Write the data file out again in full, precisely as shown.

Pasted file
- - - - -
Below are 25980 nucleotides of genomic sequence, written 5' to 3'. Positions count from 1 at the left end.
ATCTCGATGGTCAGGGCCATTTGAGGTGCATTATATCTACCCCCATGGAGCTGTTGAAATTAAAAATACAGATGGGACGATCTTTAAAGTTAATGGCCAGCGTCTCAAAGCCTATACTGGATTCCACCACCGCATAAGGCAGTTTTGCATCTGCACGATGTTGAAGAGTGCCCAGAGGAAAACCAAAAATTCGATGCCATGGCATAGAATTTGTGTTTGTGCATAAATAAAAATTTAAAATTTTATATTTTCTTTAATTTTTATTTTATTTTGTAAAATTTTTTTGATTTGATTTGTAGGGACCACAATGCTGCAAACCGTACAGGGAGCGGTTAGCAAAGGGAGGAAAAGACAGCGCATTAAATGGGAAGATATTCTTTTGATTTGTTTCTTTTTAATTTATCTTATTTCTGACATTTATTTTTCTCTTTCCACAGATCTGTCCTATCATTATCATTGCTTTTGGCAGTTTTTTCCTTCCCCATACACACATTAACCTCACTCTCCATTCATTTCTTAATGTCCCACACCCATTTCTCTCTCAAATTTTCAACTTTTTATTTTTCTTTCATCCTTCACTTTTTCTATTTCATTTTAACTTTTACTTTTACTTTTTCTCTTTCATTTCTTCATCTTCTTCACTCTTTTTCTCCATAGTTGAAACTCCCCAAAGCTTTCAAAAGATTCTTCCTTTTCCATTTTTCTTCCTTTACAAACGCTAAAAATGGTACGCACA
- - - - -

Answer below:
Below are 25980 nucleotides of genomic sequence, written 5' to 3'. Positions count from 1 at the left end.
ATCTCGATGGTCAGGGCCATTTGAGGTGCATTATATCTACCCCCATGGAGCTGTTGAAATTAAAAATACAGATGGGACGATCTTTAAAGTTAATGGCCAGCGTCTCAAAGCCTATACTGGATTCCACCACCGCATAAGGCAGTTTTGCATCTGCACGATGTTGAAGAGTGCCCAGAGGAAAACCAAAAATTCGATGCCATGGCATAGAATTTGTGTTTGTGCATAAATAAAAATTTAAAATTTTATATTTTCTTTAATTTTTATTTTATTTTGTAAAATTTTTTTGATTTGATTTGTAGGGACCACAATGCTGCAAACCGTACAGGGAGCGGTTAGCAAAGGGAGGAAAAGACAGCGCATTAAATGGGAAGATATTCTTTTGATTTGTTTCTTTTTAATTTATCTTATTTCTGACATTTATTTTTCTCTTTCCACAGATCTGTCCTATCATTATCATTGCTTTTGGCAGTTTTTTCCTTCCCCATACACACATTAACCTCACTCTCCATTCATTTCTTAATGTCCCACACCCATTTCTCTCTCAAATTTTCAACTTTTTATTTTTCTTTCATCCTTCACTTTTTCTATTTCATTTTAACTTTTACTTTTACTTTTTCTCTTTCATTTCTTCATCTTCTTCACTCTTTTTCTCCATAGTTGAAACTCCCCAAAGCTTTCAAAAGATTCTTCCTTTTCCATTTTTCTTCCTTTACAAACGCTAAAAATGGTACGCACA